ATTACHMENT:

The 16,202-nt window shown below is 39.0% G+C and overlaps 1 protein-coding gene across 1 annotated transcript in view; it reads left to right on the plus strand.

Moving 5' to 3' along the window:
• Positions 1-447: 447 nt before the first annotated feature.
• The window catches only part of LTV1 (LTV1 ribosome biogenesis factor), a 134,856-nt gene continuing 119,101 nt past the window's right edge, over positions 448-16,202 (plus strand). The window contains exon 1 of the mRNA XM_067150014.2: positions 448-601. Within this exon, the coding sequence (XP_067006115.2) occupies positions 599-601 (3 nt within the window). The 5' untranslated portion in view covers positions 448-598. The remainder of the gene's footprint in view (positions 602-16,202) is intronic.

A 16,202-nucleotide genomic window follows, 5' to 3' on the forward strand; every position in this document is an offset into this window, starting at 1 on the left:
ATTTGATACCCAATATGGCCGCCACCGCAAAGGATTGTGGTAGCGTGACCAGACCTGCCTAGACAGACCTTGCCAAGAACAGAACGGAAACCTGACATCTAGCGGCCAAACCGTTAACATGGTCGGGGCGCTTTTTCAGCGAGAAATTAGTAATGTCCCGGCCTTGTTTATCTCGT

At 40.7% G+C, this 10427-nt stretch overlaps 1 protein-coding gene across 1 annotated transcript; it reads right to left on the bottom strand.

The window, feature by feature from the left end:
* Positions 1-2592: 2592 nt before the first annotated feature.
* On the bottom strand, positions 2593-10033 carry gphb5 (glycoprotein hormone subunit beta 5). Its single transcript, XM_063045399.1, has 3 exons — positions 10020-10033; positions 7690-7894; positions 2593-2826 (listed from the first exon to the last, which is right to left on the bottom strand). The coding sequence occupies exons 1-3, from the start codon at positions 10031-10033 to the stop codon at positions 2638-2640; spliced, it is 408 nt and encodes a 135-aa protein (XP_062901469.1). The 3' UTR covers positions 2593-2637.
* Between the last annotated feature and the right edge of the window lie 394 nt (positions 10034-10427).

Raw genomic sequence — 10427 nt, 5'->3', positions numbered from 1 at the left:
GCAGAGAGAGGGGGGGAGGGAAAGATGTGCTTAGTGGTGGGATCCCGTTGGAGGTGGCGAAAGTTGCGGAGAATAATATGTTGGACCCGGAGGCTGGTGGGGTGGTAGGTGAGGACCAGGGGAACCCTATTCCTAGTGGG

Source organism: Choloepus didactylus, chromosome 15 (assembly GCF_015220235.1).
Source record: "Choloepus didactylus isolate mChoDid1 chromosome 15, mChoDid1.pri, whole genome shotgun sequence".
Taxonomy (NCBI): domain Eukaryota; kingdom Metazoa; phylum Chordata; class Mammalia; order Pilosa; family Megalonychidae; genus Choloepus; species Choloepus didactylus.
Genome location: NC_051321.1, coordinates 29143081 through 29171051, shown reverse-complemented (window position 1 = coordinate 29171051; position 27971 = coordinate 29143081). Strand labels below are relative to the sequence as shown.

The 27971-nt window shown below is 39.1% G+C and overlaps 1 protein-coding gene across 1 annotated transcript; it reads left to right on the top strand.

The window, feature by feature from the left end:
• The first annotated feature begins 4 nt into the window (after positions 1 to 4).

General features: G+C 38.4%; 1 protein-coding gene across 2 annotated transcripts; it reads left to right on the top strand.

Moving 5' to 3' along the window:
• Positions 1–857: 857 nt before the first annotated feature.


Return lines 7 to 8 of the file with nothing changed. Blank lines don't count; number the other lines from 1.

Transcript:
At 40.7% G+C, this 10427-nt stretch overlaps 1 protein-coding gene across 1 annotated transcript; it reads right to left on the bottom strand.

The window, feature by feature from the left end: